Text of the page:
Kenyans turned out in large numbers to vote in a new government but did not elect enough women to meet the constitutional requirement. Picture: Renson Myamwezi winning the seat were frustrated by IEBC," she added. Milimito at the same time said she was appalled by this traditional belief that a woman should not aspire to positions of leadership. The politicians spoke as women failed to use their numerical to vote in leaders of their own to address years of marginalization.
The National Gender and Equality Commission had earlier warned of a constitutional crisis if the gender rule is not achieved. But this was however overruled by the Supreme Court ruling which suspended the realization of the principle to 2013. Speaking in Wundanyi town, during a civic education forum with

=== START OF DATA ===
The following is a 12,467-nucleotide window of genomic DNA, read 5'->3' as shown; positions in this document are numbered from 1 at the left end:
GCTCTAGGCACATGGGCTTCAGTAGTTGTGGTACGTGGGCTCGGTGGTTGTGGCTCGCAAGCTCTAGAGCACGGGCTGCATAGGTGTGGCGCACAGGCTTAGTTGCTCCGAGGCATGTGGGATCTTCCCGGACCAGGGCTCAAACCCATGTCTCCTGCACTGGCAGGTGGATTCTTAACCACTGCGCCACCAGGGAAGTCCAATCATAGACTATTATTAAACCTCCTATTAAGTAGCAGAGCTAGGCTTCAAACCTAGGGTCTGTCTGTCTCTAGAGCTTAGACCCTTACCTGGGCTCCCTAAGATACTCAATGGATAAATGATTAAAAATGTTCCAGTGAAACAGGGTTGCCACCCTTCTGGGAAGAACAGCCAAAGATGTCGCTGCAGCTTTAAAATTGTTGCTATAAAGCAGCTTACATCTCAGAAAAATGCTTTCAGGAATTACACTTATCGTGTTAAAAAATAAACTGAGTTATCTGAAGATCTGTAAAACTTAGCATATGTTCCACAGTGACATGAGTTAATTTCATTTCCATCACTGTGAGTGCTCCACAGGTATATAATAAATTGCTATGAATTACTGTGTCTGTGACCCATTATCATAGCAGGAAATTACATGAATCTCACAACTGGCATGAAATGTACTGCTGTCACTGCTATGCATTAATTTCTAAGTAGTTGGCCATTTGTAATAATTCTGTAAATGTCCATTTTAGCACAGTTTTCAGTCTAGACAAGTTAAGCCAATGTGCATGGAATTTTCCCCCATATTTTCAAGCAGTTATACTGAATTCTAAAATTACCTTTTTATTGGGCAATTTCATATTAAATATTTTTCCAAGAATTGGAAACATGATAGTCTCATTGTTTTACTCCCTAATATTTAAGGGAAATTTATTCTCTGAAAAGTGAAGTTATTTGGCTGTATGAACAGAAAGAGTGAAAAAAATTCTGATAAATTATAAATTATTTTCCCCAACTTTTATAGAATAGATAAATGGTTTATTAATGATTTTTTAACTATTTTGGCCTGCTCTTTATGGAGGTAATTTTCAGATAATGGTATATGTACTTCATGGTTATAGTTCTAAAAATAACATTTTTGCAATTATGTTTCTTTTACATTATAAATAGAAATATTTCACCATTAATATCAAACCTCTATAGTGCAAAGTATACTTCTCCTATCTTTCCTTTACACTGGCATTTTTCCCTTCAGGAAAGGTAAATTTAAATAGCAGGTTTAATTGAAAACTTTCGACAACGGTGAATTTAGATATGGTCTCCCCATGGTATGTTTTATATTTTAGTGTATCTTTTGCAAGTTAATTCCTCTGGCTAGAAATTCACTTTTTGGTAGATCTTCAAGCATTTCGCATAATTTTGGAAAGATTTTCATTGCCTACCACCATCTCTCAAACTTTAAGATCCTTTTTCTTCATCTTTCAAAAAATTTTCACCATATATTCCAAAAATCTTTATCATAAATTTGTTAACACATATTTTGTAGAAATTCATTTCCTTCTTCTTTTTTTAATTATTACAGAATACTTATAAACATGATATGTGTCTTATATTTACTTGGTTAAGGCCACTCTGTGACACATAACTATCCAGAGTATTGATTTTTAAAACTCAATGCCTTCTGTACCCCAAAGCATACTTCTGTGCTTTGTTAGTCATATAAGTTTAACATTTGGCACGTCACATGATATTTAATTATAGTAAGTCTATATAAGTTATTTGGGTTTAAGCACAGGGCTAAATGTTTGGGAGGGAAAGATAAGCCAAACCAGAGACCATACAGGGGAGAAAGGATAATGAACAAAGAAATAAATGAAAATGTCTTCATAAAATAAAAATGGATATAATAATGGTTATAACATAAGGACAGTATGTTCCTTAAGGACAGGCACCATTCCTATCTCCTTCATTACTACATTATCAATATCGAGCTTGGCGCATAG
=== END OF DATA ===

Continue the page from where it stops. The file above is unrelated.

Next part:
"Corruption is also another challenge facing woman as some male politicians bought their way in. People are voting for money without considering the qualities of leadership." — Jacinta Mwatela
target groups to educate them on the various elective positions in the just concluded elections, the Commission’s Communications Officer Daniel Waitere said the implementation of the gender rule was vital and should not be ignored during the elections. He said despite challenges to the commission was facing in the implementation of the gender rule; it has embarked on forums to enhance public awareness among the marginalized communities.
Two women leaders in the region Gertrude Mwakio and Evelyne Wabosha told the commission that it would be difficult to attain the gender rule because women were still reluctant to vie for political positions created by the new constitution. "It will be difficult to attain the gender rule because women do not want to compete with men. Women especially in rural areas should be sensitized to come out and vie for the various political positions that had always been dominated by men," said Mwakio.